GET 24/7 LIVE HELP NOW

Announcement

Announcement Module
Collapse
No announcement yet.

Self-join and sorting

Page Title Module
Move Remove Collapse
X
Conversation Detail Module
Collapse
  • Filter
  • Time
  • Show
Clear All
new posts

  • Self-join and sorting

    Hi all.

    I'm wondering if anyone has a solution for a problem I'm facing. I'm giving a simplified example for clarity (I hope), but I think it illustrates the problem.

    Let's say I have a table called "Things" as follows:


    Things------ThingID BIGINTTimestamp BIGINT Attribute VARCHAR(20)


    And there are two indexes on this table as follows:


    Indexes-----AttributeTimestampIndex (Attribute, Timestamp)ThingIDIndex (ThingID)


    My table is denormalised, so each ThingID can have multiple Attributes for each timestamp, all stored in different rows.

    However, importantly, each ThingID cannot have multiple timestamps.

    For example:


    Thing ID | Timestamp | Attribute1 | 1 | 'foo'1 | 1 | 'bar'2 | 1 | 'foo'2 | 1 | 'baz'3 | 2 | 'foo'


    Let's say I want to find the timestamp of all Things that have Attributes of 'bar' and 'foo', I execute the following query:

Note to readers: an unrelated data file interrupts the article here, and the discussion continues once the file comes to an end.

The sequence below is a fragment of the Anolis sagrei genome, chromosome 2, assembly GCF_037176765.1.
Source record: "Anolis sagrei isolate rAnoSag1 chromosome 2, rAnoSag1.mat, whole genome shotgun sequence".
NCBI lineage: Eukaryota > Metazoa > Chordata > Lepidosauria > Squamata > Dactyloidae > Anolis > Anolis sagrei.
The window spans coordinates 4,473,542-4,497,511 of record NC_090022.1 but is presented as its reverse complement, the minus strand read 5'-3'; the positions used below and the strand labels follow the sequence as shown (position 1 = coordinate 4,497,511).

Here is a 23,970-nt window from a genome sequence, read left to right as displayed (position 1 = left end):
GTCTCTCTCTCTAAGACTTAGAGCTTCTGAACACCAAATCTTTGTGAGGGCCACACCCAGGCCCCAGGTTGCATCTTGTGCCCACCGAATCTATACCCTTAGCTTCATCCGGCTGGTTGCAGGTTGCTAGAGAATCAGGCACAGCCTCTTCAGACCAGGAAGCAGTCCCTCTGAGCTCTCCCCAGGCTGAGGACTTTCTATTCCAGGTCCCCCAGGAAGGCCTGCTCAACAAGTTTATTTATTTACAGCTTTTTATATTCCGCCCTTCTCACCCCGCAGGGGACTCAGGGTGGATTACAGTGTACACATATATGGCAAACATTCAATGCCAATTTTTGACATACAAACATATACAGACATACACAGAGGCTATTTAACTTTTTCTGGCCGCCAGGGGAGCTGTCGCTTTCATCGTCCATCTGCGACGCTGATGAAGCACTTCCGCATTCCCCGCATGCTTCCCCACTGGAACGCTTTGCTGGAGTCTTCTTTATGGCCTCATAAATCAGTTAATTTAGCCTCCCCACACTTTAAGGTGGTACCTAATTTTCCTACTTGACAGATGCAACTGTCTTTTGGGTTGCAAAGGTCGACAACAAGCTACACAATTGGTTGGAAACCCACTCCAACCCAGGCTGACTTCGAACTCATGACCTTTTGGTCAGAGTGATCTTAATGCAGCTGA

SELECT t1.Timestamp FROM Things t1, Things t2 WHERE t1.AttributeA = 'foo' AND t2.ThingID = t1.ThingID AND t2.AttributeA = 'bar' ORDER BY Timestamp


    The query optimizer (correctly) figures out that 'bar' is a more selective attribute, and evaluates t1 first, then joins to t2 on the ThingIDIndex index.

    The problem is, even though I have Timestamp in my index (which it should hopefully be able to use for sorting), MySQL ends up doing a Filesort, because I am selecting t1.Timestamp rather than t2.Timestamp (even though they are always the same, since there can't be multiple Timestamps for a ThingID).

    The problem is I don't know in advance whether t1 or t2 will have the more selective clause applied to it, so I don't know whether to select from t1 or t2 in advance.

    If I remove the t1 alias from Timestamp when I select it, then MySQL complains about an ambiguous column name (of course).

    I can add the following clause to my SQL to enforce the fact that t1 and t2 have the same Timestamp.


    t2.Timestamp = t1.Timestamp


    But the effect is the same: MySQL still complains about an ambiguous column, and I still have to choose one of t1 or t2 to select from, thus I still have a 50% chance of MySQL having to do an unnecessary Filesort.

    I'm not very keen on having to do a Filesort for a couple of reasons: 1. it's unnecessary work, and, more importantly 2. I can't start streaming the results to the client early, since I have to wait for the entire query to complete before I can get any results.

    Anybody got any ideas as to how to solve this?

  • #2
    Honestly it sounds like a flawed design to me.

    Comment

    Working...
    X